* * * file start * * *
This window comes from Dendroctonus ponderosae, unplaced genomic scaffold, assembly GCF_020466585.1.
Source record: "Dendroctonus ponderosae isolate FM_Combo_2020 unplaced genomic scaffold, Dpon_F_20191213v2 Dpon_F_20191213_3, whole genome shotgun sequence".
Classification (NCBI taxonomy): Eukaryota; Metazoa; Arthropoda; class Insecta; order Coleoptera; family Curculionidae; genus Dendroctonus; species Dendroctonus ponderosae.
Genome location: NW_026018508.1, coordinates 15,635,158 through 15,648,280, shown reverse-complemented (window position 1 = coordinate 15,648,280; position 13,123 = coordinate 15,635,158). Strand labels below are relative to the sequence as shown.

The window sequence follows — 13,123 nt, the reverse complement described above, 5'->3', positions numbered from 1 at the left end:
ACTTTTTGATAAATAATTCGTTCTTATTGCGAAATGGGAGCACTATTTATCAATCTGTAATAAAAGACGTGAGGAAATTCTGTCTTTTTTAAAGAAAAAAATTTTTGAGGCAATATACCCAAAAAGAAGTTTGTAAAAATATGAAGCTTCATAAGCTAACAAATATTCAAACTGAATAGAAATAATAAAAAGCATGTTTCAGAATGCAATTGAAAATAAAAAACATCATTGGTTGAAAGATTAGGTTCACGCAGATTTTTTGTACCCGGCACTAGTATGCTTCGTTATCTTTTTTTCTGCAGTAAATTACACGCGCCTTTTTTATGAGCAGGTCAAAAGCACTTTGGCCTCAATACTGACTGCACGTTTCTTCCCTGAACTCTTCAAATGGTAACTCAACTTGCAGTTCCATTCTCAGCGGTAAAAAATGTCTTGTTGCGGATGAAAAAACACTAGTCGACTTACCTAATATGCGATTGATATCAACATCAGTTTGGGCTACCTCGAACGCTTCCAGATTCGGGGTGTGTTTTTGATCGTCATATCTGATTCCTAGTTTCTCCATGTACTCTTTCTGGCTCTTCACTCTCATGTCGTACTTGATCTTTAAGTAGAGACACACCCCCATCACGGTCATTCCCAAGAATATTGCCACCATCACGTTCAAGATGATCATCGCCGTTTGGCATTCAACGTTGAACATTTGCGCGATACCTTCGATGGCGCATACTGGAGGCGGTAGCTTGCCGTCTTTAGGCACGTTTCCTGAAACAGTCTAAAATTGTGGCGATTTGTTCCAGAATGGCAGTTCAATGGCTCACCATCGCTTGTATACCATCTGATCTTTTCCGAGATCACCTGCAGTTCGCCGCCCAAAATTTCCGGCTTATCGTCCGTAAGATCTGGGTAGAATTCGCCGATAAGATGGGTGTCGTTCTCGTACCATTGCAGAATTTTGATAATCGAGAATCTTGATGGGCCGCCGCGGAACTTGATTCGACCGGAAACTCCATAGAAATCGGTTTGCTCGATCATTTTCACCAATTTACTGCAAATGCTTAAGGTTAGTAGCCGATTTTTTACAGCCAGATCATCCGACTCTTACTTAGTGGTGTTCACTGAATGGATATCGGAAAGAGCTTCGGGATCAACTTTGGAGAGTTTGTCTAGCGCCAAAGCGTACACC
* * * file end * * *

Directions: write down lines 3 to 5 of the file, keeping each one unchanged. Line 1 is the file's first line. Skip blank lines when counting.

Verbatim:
Classification (NCBI taxonomy): Eukaryota; Metazoa; Arthropoda; class Insecta; order Coleoptera; family Curculionidae; genus Dendroctonus; species Dendroctonus ponderosae.
Genome location: NW_026018508.1, coordinates 15,635,158 through 15,648,280, shown reverse-complemented (window position 1 = coordinate 15,648,280; position 13,123 = coordinate 15,635,158). Strand labels below are relative to the sequence as shown.

The window sequence follows — 13,123 nt, the reverse complement described above, 5'->3', positions numbered from 1 at the left end: